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Integrating Research on Acculturation into Organizational Scholarship: Two Empirical Studies and a Construct Development Effort Open Access


Other title
returnee entrepreneurship
organizational scholarship
organizational commitment
Type of item
Degree grantor
University of Alberta
Author or creator
Han, Qin
Supervisor and department
Jennings, Jennifer (Faculty of Business)
Examining committee member and department
Liu, Runjuan (Faculty of Business)
Gellatly, Ian (Faculty of Business)
Faculty of Business
Strategic Management and Organization
Date accepted
Graduation date
2017-06:Spring 2017
Doctor of Philosophy
Degree level
The overarching objective of this dissertation is to offer a more comprehensive and profound understanding of how the concept of acculturation can be applied within scholarship on organizations. Through processes of acculturation, individuals experience affective, behavioural, and cognitive changes. Indeed, acculturation can influence values, ideology, and beliefs that are usually very difficult to change. Under the influence of foreign culture, entrepreneurs, managers, and employees can make different decisions and exhibit different behaviours than their peers without such influence—decisions and behaviours that may have profound effects on their organizations. Currently, however, the concept of acculturation has limited presence in the organizational literature. This is surprising because many outcome variables pertinent to organizations and their members seem to be naturally connected with the concept of acculturation, particularly in this era of global integration. Combined, the three studies in my dissertation expand scholarship at the acculturation-management nexus in two key ways. The first is by introducing new theoretical constructs to help address important conceptual and methodological limitations evident in extant research. The second is by empirically investigating the effects of different acculturation experiences on outcome variables of interest to organizational scholars; specifically, corporate social responsibility/performance at the firm level and organizational commitment at the individual level. My work also possesses notable practical implications for human resource management, immigration policy-making, and the selection of international or exchange students.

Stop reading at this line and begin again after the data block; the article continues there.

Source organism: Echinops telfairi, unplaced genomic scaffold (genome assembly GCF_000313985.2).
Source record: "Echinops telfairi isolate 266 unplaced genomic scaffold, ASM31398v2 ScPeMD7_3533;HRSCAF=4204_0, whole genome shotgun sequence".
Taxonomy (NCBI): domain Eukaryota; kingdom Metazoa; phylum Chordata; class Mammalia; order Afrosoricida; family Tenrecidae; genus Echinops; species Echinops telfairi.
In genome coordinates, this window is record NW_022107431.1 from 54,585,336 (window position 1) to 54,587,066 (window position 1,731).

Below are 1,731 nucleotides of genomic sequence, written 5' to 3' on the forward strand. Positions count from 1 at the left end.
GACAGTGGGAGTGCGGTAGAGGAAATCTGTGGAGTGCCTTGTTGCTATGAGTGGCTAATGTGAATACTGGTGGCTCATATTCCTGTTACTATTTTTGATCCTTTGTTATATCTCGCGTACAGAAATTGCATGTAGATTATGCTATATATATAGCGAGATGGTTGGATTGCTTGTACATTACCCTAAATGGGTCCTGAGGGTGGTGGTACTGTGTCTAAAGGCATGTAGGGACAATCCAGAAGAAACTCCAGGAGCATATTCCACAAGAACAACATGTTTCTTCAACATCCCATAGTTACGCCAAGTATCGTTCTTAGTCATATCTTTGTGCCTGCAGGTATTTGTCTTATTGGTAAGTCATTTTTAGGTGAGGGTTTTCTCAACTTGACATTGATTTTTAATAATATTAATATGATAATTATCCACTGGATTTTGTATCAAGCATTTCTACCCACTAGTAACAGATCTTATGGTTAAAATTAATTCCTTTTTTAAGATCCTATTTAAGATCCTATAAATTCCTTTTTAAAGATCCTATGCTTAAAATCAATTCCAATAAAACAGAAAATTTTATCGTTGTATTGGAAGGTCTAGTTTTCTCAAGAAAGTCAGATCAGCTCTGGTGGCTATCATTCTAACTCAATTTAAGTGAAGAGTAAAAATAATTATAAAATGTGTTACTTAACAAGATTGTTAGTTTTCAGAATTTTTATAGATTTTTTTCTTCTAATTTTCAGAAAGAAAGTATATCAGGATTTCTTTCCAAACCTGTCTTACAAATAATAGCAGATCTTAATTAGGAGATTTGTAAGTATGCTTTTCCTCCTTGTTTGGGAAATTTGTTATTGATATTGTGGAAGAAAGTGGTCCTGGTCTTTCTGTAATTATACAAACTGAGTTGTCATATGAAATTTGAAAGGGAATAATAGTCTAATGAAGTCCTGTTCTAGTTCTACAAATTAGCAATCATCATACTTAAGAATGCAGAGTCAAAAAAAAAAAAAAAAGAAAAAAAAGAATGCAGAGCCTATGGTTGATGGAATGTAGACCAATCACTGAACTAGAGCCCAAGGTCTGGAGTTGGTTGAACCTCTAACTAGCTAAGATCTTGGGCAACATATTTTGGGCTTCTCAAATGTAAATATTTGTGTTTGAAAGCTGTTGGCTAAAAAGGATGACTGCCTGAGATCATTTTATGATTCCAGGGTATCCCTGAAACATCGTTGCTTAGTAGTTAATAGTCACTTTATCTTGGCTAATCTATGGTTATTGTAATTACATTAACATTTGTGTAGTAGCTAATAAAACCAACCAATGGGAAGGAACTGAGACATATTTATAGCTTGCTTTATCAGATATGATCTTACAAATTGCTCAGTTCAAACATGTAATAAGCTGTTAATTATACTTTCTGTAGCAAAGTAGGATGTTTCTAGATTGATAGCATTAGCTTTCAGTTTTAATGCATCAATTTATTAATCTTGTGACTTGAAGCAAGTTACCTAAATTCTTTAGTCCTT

This thesis is made available by the University of Alberta Libraries with permission of the copyright owner solely for the purpose of private, scholarly or scientific research. This thesis, or any portion thereof, may not otherwise be copied or reproduced without the written consent of the copyright owner, except to the extent permitted by Canadian copyright law.
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